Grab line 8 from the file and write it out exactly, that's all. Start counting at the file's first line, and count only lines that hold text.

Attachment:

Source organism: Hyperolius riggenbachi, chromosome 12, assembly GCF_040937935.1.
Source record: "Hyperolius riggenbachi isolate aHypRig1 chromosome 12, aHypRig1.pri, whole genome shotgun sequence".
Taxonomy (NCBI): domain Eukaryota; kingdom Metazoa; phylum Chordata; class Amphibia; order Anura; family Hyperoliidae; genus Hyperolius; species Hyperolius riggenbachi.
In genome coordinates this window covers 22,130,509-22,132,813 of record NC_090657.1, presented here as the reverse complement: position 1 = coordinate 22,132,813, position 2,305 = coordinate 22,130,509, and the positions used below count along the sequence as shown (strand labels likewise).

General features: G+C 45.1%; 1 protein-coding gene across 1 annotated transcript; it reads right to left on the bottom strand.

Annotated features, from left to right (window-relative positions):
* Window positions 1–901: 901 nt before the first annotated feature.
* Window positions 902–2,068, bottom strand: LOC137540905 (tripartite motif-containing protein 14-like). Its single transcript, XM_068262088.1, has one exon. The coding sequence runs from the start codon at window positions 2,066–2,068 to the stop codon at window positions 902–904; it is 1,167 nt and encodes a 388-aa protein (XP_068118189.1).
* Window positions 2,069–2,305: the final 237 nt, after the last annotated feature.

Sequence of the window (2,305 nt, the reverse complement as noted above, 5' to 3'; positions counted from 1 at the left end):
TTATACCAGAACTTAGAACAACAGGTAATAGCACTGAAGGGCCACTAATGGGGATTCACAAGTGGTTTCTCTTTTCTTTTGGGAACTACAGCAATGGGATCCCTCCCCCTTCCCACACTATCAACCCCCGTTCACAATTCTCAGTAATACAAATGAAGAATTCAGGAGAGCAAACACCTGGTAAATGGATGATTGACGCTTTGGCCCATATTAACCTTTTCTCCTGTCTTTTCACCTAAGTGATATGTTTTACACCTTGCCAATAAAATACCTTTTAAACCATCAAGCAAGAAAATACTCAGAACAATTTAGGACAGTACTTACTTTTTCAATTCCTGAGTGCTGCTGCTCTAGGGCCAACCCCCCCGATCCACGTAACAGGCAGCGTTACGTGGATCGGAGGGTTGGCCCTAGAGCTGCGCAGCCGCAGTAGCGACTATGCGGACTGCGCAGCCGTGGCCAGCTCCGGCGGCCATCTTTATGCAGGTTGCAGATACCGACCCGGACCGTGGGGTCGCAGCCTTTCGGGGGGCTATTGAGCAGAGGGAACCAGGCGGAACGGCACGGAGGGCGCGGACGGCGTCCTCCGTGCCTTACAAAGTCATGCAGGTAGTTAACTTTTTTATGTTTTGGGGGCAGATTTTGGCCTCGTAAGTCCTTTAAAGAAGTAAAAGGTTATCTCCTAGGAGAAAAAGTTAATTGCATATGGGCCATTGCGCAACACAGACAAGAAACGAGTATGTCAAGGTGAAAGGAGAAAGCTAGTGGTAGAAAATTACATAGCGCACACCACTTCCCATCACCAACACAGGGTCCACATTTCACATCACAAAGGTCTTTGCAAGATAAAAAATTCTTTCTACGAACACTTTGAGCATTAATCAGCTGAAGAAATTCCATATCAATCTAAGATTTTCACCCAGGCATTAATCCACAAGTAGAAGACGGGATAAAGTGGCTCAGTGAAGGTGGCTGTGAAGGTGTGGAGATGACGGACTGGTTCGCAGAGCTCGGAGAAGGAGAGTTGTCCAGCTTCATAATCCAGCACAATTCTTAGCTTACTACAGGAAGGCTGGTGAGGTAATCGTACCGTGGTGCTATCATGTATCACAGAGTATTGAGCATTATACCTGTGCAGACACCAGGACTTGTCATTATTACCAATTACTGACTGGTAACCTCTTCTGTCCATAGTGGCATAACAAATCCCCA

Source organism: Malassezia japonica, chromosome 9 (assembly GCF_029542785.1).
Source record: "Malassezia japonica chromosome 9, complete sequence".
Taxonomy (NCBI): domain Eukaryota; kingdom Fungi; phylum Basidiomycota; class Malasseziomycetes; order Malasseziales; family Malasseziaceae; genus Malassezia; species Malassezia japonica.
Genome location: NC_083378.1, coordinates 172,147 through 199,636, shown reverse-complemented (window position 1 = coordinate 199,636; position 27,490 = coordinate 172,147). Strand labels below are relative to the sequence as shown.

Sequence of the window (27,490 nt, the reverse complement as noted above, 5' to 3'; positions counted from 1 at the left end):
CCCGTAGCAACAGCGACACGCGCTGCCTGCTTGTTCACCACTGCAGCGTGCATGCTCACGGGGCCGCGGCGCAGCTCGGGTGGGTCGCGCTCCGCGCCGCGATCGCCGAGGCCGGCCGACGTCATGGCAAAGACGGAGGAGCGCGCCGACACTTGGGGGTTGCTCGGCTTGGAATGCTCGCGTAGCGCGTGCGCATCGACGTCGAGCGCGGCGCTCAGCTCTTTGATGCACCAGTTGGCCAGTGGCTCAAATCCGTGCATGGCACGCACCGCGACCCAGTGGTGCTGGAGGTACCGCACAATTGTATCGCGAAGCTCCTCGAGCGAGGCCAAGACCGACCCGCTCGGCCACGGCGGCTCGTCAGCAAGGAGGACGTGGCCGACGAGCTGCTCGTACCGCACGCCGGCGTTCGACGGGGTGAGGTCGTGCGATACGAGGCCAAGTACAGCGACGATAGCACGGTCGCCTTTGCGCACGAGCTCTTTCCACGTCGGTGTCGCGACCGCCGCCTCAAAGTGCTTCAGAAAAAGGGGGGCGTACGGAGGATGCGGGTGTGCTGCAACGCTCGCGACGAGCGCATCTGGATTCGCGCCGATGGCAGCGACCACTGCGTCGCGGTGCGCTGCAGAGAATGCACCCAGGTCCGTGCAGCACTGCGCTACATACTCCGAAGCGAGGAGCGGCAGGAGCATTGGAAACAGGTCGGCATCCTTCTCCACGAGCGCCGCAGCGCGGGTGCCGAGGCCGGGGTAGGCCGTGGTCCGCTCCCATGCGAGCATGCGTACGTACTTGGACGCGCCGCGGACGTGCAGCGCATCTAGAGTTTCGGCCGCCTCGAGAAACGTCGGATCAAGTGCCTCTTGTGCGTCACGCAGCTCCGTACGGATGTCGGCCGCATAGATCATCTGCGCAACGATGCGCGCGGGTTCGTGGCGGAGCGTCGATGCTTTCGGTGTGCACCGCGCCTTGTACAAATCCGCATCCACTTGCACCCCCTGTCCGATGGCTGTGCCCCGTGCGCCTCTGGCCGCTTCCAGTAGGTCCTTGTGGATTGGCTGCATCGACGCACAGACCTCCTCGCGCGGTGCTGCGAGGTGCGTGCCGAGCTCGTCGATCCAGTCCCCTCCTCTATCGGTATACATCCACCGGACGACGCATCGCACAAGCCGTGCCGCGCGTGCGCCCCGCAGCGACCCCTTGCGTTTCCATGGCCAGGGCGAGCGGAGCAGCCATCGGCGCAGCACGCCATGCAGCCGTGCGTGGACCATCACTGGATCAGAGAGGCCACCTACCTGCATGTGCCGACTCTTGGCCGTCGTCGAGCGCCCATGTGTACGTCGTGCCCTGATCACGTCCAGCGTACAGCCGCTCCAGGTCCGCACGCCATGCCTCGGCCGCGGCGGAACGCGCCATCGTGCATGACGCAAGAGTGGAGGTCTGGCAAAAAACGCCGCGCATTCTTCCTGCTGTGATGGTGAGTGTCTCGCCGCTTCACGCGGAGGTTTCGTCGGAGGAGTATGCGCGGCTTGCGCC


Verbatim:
* Window positions 902–2,068, bottom strand: LOC137540905 (tripartite motif-containing protein 14-like). Its single transcript, XM_068262088.1, has one exon. The coding sequence runs from the start codon at window positions 2,066–2,068 to the stop codon at window positions 902–904; it is 1,167 nt and encodes a 388-aa protein (XP_068118189.1).